Region gets $20m inland port

KELSEY WILKIE AND MATTHEW GROCOTT
Last updated 12:00 13/08/2014

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A $20 million development at the old Longburn freezing works has been announced today, transforming part of the site into an inland port and freight hub.

Construction of the facility, which will act as a distribution hub for imported freight to be distributed throughout central New Zealand, will start next week and it is expected to be operational in December.

The inland port is a joint venture between Ports of Auckland, Port of Napier and Icepak.

Icepak chairman Wayne Gratton said the project had been in development since Icepak purchased the site in 2011.

He said they wanted to improve operational efficiency and reduce double handling of freight.

"The collaboration will enable importers, exporters and freight distributors to utilise the hub services regardless of shipping schedules, with the ports working to reduce lead-times and costs, from improvements in back loading."

Ports of Auckland chief executive Tony Gibson said the new port would allow it to reduce the amount of under-utilised freight capacity across the country.

"There is currently a flow of imports from our port to distribution centres in Palmerston North, with under-utilised freight capacity on the return leg. This new inland port allows us to capitalise on that empty freight capacity to give the region's exporters fast, efficient access to export markets."

Port of Napier chief executive Garth Cowie said the port was a natural extension of its central New Zealand coverage, bringing it closer to its customers, shippers and transport partners.

The project would give freight managers more access to rail and was important to ensure the viability of rail in New Zealand, particularly in the regions, KiwiRail freight general manager Alan Piper said.

Palmerston North Mayor Jono Naylor said creating a port in the region was a logical decision.

"Manawatu offers significant strategic advantages in terms of distribution thanks to our central location and excellent connections to road, rail and air."

Labour leader David Cunliffe was unaware of today's impending announcement when he pledged support for an inland port in the city yesterday.

Cunliffe told reporters at Massey University that the proposed inland port, which he had been briefed on by city MP Iain Lees-Galloway, appeared to be a fit for Labour's regional development fund.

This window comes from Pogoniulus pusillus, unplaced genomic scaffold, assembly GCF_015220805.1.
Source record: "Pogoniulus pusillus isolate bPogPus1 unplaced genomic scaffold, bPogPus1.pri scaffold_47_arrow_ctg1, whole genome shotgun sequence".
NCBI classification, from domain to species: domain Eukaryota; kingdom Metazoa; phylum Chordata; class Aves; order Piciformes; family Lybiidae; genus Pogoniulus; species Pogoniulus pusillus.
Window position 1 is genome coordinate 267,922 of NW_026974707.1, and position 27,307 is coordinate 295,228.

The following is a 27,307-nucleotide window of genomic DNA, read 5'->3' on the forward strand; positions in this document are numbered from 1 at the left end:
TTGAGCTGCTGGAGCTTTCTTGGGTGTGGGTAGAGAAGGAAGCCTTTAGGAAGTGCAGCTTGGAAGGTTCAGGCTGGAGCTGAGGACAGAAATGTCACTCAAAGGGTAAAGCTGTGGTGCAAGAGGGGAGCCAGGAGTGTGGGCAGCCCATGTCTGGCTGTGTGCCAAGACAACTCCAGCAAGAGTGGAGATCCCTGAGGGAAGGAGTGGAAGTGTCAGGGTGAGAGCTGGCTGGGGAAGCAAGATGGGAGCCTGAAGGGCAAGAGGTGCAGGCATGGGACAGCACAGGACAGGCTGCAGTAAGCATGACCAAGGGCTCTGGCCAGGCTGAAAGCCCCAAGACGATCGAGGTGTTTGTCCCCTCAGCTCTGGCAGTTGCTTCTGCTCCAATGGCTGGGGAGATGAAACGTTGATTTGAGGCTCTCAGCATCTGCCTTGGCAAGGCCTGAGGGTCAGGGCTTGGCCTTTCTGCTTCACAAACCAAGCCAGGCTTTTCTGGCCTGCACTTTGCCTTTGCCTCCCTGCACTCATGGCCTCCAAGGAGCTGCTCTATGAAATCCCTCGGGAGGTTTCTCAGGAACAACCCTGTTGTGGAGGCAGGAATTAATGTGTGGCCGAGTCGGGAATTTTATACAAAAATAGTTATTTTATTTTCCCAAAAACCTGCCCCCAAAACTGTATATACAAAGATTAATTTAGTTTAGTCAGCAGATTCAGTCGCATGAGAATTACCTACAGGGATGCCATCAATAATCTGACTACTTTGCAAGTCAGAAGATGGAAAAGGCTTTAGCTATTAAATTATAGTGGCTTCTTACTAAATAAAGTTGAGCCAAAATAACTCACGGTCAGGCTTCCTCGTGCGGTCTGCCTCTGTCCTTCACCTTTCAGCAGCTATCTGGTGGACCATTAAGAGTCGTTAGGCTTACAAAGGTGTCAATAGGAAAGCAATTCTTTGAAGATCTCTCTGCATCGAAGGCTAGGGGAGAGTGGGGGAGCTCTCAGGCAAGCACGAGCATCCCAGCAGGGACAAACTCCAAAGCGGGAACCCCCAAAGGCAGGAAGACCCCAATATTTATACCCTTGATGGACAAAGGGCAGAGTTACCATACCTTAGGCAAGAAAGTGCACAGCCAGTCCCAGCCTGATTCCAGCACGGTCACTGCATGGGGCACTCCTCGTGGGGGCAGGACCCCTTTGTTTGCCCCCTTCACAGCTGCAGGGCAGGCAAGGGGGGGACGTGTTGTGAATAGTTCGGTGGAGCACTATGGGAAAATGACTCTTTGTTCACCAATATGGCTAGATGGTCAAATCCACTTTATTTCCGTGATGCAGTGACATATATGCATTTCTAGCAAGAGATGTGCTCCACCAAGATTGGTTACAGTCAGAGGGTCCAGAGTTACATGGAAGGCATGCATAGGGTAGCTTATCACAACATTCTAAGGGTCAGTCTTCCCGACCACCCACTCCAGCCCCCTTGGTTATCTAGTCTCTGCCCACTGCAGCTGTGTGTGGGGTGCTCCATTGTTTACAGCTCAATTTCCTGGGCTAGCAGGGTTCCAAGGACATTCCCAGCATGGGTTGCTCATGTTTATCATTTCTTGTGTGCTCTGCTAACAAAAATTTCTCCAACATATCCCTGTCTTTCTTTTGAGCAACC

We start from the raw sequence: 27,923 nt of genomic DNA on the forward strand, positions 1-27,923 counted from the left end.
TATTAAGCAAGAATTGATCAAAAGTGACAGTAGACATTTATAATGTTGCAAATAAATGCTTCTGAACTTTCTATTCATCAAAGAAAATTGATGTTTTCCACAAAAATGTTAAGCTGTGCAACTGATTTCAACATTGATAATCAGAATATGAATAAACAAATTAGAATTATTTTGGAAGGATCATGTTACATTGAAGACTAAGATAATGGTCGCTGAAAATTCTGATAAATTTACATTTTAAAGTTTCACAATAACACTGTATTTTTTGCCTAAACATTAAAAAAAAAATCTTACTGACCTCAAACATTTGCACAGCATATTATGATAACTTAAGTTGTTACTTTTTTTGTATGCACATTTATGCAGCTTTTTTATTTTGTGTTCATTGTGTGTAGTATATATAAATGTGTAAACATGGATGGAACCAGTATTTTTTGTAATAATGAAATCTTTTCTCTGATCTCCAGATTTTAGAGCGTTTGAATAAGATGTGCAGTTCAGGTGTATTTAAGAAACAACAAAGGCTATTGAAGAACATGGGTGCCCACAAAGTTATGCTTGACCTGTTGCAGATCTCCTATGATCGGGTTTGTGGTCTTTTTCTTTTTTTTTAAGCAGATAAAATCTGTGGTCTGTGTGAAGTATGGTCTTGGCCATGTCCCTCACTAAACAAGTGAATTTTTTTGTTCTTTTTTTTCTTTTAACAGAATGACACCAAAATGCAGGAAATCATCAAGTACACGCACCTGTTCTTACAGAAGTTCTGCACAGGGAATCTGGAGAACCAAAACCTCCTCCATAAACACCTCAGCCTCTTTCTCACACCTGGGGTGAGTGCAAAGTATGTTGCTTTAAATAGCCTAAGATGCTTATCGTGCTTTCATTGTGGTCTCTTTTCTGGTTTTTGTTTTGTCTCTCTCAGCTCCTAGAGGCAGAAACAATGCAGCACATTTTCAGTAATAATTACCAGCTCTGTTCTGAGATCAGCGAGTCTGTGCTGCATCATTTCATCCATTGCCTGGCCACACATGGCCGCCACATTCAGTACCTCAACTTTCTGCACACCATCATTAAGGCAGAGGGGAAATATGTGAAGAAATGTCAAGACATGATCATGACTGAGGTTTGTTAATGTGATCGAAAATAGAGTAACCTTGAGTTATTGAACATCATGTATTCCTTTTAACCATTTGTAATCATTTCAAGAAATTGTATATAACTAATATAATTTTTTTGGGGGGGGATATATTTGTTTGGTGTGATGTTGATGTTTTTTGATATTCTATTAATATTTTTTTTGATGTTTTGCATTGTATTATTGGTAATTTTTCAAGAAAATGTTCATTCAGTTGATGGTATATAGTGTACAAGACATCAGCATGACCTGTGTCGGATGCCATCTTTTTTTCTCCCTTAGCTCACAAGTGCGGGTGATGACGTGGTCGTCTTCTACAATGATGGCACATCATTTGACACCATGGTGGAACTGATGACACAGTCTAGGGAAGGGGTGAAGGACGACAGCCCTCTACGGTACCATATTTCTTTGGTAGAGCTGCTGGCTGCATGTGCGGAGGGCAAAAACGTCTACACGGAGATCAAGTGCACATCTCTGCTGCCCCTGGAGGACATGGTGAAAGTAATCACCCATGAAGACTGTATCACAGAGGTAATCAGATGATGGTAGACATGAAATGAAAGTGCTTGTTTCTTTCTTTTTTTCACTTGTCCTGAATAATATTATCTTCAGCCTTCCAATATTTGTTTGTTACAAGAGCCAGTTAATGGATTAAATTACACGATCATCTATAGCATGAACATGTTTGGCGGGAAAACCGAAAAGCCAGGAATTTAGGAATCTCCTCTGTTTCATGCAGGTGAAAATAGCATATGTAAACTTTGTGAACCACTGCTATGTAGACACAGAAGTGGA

The fund, one of Labour's regional economic policies this election, would set aside $200m for public-private partnerships.

Speaking later in the day to the Manawatu Standard, Cunliffe said an inland port would increase Palmerston North's strength as a logistics hub.

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Lees-Galloway said he knew development of an inland port had been talked about but he had not been involved personally in the plan's development.

"This is the kind of hope Palmerston North needs after being neglected by the National Government for the past six years."

Gratton said port development was stage one of the upgrade.

Icepak's three- to five-year plan includes doubling its cold storage facilities.

Gratton said construction of the additional cold stores would start once the port was complete.

He said there was a long-term plan to expand the port even further.

Spearhead Manawatu spokesman Craig Nash said the development would help with the region's growth potential and he expected further investment and development activity as the region's capability continued to increase.

Work will start next week on a cross dock to complement the existing cold store on site. A container yard and container wash facility - to prepare containers to export-ready standard - will also be built.

Half of the old freezing works building is used as a training site by Urban Search and Rescue, which will remain on site until April next year.

- Manawatu Standard

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